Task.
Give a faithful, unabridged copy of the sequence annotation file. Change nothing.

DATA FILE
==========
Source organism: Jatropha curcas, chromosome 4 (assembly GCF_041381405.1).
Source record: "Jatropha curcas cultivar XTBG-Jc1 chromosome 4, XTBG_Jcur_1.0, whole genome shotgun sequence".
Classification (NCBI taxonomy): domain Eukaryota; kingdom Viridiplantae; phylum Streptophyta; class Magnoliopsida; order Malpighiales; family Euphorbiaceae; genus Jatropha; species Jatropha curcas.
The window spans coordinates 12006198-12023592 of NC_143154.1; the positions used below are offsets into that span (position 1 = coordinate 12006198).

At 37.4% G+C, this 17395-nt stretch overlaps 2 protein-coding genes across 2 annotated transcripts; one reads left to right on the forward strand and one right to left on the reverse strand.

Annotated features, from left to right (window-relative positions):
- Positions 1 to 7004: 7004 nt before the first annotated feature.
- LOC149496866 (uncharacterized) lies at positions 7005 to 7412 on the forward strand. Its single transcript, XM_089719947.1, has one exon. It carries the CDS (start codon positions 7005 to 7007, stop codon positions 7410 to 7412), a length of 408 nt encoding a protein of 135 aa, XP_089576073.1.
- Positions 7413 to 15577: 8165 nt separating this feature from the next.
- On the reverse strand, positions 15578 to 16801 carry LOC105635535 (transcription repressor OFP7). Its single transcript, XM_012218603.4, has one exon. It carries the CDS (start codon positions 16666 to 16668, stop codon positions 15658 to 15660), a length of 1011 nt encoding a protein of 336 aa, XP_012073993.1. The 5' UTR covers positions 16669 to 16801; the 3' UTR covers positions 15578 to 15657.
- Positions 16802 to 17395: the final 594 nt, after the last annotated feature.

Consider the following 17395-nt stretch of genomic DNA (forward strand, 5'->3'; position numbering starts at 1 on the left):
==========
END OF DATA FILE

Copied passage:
Source organism: Jatropha curcas, chromosome 4 (assembly GCF_041381405.1).
Source record: "Jatropha curcas cultivar XTBG-Jc1 chromosome 4, XTBG_Jcur_1.0, whole genome shotgun sequence".
Classification (NCBI taxonomy): domain Eukaryota; kingdom Viridiplantae; phylum Streptophyta; class Magnoliopsida; order Malpighiales; family Euphorbiaceae; genus Jatropha; species Jatropha curcas.
The window spans coordinates 12006198-12023592 of NC_143154.1; the positions used below are offsets into that span (position 1 = coordinate 12006198).

At 37.4% G+C, this 17395-nt stretch overlaps 2 protein-coding genes across 2 annotated transcripts; one reads left to right on the forward strand and one right to left on the reverse strand.

Annotated features, from left to right (window-relative positions):
- Positions 1 to 7004: 7004 nt before the first annotated feature.
- LOC149496866 (uncharacterized) lies at positions 7005 to 7412 on the forward strand. Its single transcript, XM_089719947.1, has one exon. It carries the CDS (start codon positions 7005 to 7007, stop codon positions 7410 to 7412), a length of 408 nt encoding a protein of 135 aa, XP_089576073.1.
- Positions 7413 to 15577: 8165 nt separating this feature from the next.
- On the reverse strand, positions 15578 to 16801 carry LOC105635535 (transcription repressor OFP7). Its single transcript, XM_012218603.4, has one exon. It carries the CDS (start codon positions 16666 to 16668, stop codon positions 15658 to 15660), a length of 1011 nt encoding a protein of 336 aa, XP_012073993.1. The 5' UTR covers positions 16669 to 16801; the 3' UTR covers positions 15578 to 15657.
- Positions 16802 to 17395: the final 594 nt, after the last annotated feature.

Consider the following 17395-nt stretch of genomic DNA (forward strand, 5'->3'; position numbering starts at 1 on the left):